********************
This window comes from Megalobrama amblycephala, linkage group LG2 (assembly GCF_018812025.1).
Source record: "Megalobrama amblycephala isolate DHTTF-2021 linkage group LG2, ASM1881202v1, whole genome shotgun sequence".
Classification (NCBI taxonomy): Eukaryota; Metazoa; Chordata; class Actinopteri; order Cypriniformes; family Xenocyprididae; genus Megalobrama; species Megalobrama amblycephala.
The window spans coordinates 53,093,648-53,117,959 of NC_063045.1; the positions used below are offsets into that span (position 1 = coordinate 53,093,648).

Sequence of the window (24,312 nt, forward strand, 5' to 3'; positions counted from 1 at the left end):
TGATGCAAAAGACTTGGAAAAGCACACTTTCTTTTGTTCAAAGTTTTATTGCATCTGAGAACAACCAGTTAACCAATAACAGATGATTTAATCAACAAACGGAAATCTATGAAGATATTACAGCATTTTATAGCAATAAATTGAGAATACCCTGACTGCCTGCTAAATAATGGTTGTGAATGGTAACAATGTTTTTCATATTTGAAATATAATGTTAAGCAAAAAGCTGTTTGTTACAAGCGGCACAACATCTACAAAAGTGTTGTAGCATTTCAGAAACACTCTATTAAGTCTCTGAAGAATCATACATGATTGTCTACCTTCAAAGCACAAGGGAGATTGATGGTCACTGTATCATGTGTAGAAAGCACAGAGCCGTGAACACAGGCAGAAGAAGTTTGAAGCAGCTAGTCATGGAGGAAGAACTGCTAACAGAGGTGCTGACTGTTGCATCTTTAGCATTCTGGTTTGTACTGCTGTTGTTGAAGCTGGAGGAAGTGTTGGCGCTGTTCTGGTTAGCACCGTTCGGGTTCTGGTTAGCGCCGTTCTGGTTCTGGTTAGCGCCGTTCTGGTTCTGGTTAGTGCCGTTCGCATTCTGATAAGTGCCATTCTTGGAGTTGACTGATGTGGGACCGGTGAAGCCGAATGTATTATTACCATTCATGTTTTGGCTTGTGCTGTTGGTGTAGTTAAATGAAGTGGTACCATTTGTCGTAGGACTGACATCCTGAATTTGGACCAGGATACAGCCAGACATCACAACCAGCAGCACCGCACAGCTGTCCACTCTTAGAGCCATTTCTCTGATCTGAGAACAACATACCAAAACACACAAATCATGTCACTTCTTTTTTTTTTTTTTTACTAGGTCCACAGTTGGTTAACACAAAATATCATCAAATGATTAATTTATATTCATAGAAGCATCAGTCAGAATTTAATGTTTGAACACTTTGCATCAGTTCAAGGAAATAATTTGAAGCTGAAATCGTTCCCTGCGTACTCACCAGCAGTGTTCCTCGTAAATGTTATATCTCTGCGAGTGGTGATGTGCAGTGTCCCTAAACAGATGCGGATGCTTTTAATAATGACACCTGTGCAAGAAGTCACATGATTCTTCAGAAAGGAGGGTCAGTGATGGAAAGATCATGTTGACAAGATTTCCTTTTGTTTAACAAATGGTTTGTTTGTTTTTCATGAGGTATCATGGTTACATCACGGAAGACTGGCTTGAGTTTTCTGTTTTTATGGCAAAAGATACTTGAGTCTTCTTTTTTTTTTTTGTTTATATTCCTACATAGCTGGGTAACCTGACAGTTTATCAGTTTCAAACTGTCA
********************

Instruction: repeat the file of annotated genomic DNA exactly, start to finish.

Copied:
This window comes from Megalobrama amblycephala, linkage group LG2 (assembly GCF_018812025.1).
Source record: "Megalobrama amblycephala isolate DHTTF-2021 linkage group LG2, ASM1881202v1, whole genome shotgun sequence".
Classification (NCBI taxonomy): Eukaryota; Metazoa; Chordata; class Actinopteri; order Cypriniformes; family Xenocyprididae; genus Megalobrama; species Megalobrama amblycephala.
The window spans coordinates 53,093,648-53,117,959 of NC_063045.1; the positions used below are offsets into that span (position 1 = coordinate 53,093,648).

Sequence of the window (24,312 nt, forward strand, 5' to 3'; positions counted from 1 at the left end):
TGATGCAAAAGACTTGGAAAAGCACACTTTCTTTTGTTCAAAGTTTTATTGCATCTGAGAACAACCAGTTAACCAATAACAGATGATTTAATCAACAAACGGAAATCTATGAAGATATTACAGCATTTTATAGCAATAAATTGAGAATACCCTGACTGCCTGCTAAATAATGGTTGTGAATGGTAACAATGTTTTTCATATTTGAAATATAATGTTAAGCAAAAAGCTGTTTGTTACAAGCGGCACAACATCTACAAAAGTGTTGTAGCATTTCAGAAACACTCTATTAAGTCTCTGAAGAATCATACATGATTGTCTACCTTCAAAGCACAAGGGAGATTGATGGTCACTGTATCATGTGTAGAAAGCACAGAGCCGTGAACACAGGCAGAAGAAGTTTGAAGCAGCTAGTCATGGAGGAAGAACTGCTAACAGAGGTGCTGACTGTTGCATCTTTAGCATTCTGGTTTGTACTGCTGTTGTTGAAGCTGGAGGAAGTGTTGGCGCTGTTCTGGTTAGCACCGTTCGGGTTCTGGTTAGCGCCGTTCTGGTTCTGGTTAGCGCCGTTCTGGTTCTGGTTAGTGCCGTTCGCATTCTGATAAGTGCCATTCTTGGAGTTGACTGATGTGGGACCGGTGAAGCCGAATGTATTATTACCATTCATGTTTTGGCTTGTGCTGTTGGTGTAGTTAAATGAAGTGGTACCATTTGTCGTAGGACTGACATCCTGAATTTGGACCAGGATACAGCCAGACATCACAACCAGCAGCACCGCACAGCTGTCCACTCTTAGAGCCATTTCTCTGATCTGAGAACAACATACCAAAACACACAAATCATGTCACTTCTTTTTTTTTTTTTTTACTAGGTCCACAGTTGGTTAACACAAAATATCATCAAATGATTAATTTATATTCATAGAAGCATCAGTCAGAATTTAATGTTTGAACACTTTGCATCAGTTCAAGGAAATAATTTGAAGCTGAAATCGTTCCCTGCGTACTCACCAGCAGTGTTCCTCGTAAATGTTATATCTCTGCGAGTGGTGATGTGCAGTGTCCCTAAACAGATGCGGATGCTTTTAATAATGACACCTGTGCAAGAAGTCACATGATTCTTCAGAAAGGAGGGTCAGTGATGGAAAGATCATGTTGACAAGATTTCCTTTTGTTTAACAAATGGTTTGTTTGTTTTTCATGAGGTATCATGGTTACATCACGGAAGACTGGCTTGAGTTTTCTGTTTTTATGGCAAAAGATACTTGAGTCTTCTTTTTTTTTTTTGTTTATATTCCTACATAGCTGGGTAACCTGACAGTTTATCAGTTTCAAACTGTCA